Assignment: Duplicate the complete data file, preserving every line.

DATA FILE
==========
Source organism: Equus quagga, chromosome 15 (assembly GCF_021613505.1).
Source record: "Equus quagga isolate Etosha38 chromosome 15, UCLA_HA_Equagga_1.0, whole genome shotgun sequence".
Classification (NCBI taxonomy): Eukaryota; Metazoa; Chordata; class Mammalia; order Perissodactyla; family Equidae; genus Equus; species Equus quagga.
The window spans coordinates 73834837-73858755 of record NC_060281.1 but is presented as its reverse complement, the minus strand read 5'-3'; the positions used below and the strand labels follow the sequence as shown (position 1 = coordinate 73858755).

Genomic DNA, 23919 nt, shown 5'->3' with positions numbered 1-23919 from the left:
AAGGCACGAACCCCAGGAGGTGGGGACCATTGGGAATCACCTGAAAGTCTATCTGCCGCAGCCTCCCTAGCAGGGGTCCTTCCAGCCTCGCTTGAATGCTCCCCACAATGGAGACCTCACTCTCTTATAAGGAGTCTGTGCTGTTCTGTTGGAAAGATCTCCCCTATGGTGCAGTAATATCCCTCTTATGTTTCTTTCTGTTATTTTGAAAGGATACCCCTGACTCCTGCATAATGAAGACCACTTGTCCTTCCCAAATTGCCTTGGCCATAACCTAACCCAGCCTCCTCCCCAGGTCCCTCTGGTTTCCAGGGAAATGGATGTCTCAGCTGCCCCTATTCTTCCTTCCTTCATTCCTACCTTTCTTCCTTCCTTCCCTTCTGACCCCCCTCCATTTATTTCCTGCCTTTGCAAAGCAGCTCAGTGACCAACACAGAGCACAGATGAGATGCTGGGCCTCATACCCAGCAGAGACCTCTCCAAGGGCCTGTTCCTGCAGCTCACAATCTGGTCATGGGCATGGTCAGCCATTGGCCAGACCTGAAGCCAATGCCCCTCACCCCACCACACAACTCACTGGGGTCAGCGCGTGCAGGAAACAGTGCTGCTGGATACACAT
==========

Source organism: Equus quagga, chromosome 15 (assembly GCF_021613505.1).
Source record: "Equus quagga isolate Etosha38 chromosome 15, UCLA_HA_Equagga_1.0, whole genome shotgun sequence".
Classification (NCBI taxonomy): Eukaryota; Metazoa; Chordata; class Mammalia; order Perissodactyla; family Equidae; genus Equus; species Equus quagga.
The window spans coordinates 73834837-73858755 of record NC_060281.1 but is presented as its reverse complement, the minus strand read 5'-3'; the positions used below and the strand labels follow the sequence as shown (position 1 = coordinate 73858755).

Genomic DNA, 23919 nt, shown 5'->3' with positions numbered 1-23919 from the left:
AAGGCACGAACCCCAGGAGGTGGGGACCATTGGGAATCACCTGAAAGTCTATCTGCCGCAGCCTCCCTAGCAGGGGTCCTTCCAGCCTCGCTTGAATGCTCCCCACAATGGAGACCTCACTCTCTTATAAGGAGTCTGTGCTGTTCTGTTGGAAAGATCTCCCCTATGGTGCAGTAATATCCCTCTTATGTTTCTTTCTGTTATTTTGAAAGGATACCCCTGACTCCTGCATAATGAAGACCACTTGTCCTTCCCAAATTGCCTTGGCCATAACCTAACCCAGCCTCCTCCCCAGGTCCCTCTGGTTTCCAGGGAAATGGATGTCTCAGCTGCCCCTATTCTTCCTTCCTTCATTCCTACCTTTCTTCCTTCCTTCCCTTCTGACCCCCCTCCATTTATTTCCTGCCTTTGCAAAGCAGCTCAGTGACCAACACAGAGCACAGATGAGATGCTGGGCCTCATACCCAGCAGAGACCTCTCCAAGGGCCTGTTCCTGCAGCTCACAATCTGGTCATGGGCATGGTCAGCCATTGGCCAGACCTGAAGCCAATGCCCCTCACCCCACCACACAACTCACTGGGGTCAGCGCGTGCAGGAAACAGTGCTGCTGGATACACAT